Keeping up with AV developments can feel overwhelming. The fresh and innovative format of the book, “Aspencor’s Guide to Sensors in Automotive,” seamlessly blends journalistic narrative, top expert input and market analysis to provide an accessible and focused account of the AV industry.
Sensors in Automotive often reads like a frank conversation you’d have over coffee at one of the many top-notch conferences. The information is distilled from conferences like CES, Auto Sense, or ISSCC.
This is one of the most enjoyable aspects of the Guide: its informal, direct access to leading experts in AV, such as Phil Koopman and Phil Magney.
They hit the big questions, like how to bridge the chasm between ADAS and AVs and how safe is safe enough. The example of a child running onto the street chasing a ball came up on multiple occasions: where the technology needs to do better (with a sobering discussion of the stats on AEB-P performance); the prediction challenges for AVs (and the difficulty in getting these to match human performance, and then proving that is the case), and the holy grail of public acceptance (requiring performance that is 10x better than human performance).
We get an inside view to the development of the key standards that are shaping how we think about AV safety in the years to come: from the background to UL4600 safety cases; to tracing the work of Intel Mobileye’s RSS on driving policy to IEEE’s emerging SOTIF; or the work of industry-led SaFAD white paper on safety is shaping ISO’s Draft Technology Report (DTR) 4804.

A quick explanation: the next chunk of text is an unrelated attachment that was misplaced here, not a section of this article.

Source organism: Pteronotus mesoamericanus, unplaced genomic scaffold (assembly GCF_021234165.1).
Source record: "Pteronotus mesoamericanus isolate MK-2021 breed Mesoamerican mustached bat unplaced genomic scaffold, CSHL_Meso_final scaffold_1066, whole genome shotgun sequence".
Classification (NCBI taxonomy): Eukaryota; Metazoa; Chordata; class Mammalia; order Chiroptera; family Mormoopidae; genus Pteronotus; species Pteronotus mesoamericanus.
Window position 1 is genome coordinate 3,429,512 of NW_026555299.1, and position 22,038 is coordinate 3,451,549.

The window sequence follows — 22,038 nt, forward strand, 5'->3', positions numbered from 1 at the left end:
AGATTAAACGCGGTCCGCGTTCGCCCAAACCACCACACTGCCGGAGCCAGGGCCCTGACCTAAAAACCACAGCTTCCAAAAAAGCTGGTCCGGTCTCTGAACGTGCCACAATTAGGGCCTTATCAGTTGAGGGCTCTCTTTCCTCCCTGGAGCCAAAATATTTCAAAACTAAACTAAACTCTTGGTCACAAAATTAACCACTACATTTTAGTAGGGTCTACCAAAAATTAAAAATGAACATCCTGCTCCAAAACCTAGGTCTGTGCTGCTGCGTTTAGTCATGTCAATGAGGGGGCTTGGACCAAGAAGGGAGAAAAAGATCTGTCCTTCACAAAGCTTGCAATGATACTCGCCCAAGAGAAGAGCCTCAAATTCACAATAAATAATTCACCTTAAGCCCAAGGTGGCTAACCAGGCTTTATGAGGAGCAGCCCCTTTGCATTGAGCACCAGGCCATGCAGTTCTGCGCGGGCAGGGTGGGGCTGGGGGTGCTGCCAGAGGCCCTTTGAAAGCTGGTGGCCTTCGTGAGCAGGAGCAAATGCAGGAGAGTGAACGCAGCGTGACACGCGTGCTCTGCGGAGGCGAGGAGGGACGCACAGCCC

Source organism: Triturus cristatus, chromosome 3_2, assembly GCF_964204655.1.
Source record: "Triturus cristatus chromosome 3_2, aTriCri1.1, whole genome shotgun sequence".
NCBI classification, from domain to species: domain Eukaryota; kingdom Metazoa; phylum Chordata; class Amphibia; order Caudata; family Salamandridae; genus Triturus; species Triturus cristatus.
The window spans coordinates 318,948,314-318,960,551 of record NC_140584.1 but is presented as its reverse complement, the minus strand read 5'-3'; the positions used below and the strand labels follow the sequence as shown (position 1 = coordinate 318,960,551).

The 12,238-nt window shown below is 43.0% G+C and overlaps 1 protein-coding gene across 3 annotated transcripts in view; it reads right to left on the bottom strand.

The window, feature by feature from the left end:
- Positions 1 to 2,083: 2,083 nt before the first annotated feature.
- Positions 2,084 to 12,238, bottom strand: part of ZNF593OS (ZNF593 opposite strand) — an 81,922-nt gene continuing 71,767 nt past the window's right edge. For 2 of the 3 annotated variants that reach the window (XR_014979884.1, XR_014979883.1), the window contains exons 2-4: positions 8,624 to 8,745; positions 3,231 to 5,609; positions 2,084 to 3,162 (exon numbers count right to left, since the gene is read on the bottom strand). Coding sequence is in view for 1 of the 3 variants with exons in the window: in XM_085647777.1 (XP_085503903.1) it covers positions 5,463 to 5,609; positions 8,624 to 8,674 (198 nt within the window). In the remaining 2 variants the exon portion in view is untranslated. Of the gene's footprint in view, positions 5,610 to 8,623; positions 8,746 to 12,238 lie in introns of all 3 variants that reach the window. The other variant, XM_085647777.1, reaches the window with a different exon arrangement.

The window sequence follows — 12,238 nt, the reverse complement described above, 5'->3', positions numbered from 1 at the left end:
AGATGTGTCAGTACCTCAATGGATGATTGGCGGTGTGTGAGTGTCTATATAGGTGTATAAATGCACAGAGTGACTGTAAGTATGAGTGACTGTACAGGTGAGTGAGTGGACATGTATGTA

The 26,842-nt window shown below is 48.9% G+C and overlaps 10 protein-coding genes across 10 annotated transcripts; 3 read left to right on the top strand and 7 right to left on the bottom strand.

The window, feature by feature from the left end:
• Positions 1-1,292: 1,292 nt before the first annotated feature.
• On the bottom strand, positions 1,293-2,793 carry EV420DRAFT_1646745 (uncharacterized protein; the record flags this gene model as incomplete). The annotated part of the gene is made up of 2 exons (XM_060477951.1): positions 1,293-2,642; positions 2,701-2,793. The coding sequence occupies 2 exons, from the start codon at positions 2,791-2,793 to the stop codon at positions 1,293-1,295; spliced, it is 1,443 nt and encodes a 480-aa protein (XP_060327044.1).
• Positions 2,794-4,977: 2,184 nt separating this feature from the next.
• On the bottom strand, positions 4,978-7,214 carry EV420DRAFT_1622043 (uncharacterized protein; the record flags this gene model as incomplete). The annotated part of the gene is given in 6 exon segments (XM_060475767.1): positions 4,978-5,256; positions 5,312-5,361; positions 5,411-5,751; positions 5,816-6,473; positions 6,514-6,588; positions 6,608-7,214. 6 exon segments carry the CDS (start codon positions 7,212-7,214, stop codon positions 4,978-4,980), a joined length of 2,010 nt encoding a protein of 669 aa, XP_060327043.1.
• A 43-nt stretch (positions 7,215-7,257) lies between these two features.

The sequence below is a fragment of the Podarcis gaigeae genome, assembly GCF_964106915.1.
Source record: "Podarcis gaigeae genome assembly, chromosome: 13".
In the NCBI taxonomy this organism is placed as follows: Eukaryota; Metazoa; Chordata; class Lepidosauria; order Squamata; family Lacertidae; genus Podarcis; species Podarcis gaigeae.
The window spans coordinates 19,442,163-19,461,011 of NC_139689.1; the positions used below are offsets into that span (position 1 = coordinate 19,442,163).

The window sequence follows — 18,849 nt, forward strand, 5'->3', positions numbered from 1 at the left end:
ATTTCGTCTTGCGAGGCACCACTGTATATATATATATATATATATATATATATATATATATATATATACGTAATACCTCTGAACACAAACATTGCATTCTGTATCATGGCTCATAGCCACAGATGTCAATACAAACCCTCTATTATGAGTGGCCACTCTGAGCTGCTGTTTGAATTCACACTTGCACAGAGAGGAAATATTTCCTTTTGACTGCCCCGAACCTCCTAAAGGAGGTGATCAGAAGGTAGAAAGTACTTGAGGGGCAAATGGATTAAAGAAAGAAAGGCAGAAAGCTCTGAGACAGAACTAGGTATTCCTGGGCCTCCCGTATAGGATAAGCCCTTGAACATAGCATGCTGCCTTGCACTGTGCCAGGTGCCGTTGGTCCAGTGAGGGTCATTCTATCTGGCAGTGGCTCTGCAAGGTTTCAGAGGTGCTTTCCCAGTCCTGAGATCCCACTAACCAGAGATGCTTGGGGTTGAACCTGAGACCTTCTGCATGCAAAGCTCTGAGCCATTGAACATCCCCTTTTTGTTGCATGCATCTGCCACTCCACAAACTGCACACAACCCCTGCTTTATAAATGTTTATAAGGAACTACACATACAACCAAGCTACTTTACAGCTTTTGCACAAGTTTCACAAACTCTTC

Sensors in Automotive shares specific and interesting details about how different players are approaching the AV challenge: from how many cameras Waymo vs Tesla may use, to reviewing BMW’s scalable AV platform. It was great to see a discussion of precision maps and the regulatory challenges they pose, an often neglected topic.
True to its name, Sensors in Automotive provides a guide to the kaleidoscopic range of sensors that are making AVs a reality. It goes much beyond the usual camera, radar, lidar trilogy exposing the nuance within these categories, such as SWIR and thermal cameras, imaging radar and various types of lidar.
This is an invaluable guide to AVs, helping to articulate the questions that really matter. It gives readers the tools to better evaluate claims and predictions, and inspiration to contribute to the solutions!
The author is Jessica Uguccioni, Automated Vehicle Review, Lead Lawyer, at Law Commission of England and Wales.
A new book, AspenCore Guide to Sensors in Automotive: Making Cars See and Think Ahead, with contributions from leading thinkers in the safety and automotive industries, heralds the industry’s progress and identifies the engineering community’s remaining challenges.
It’s available now at the EE Times bookstore.
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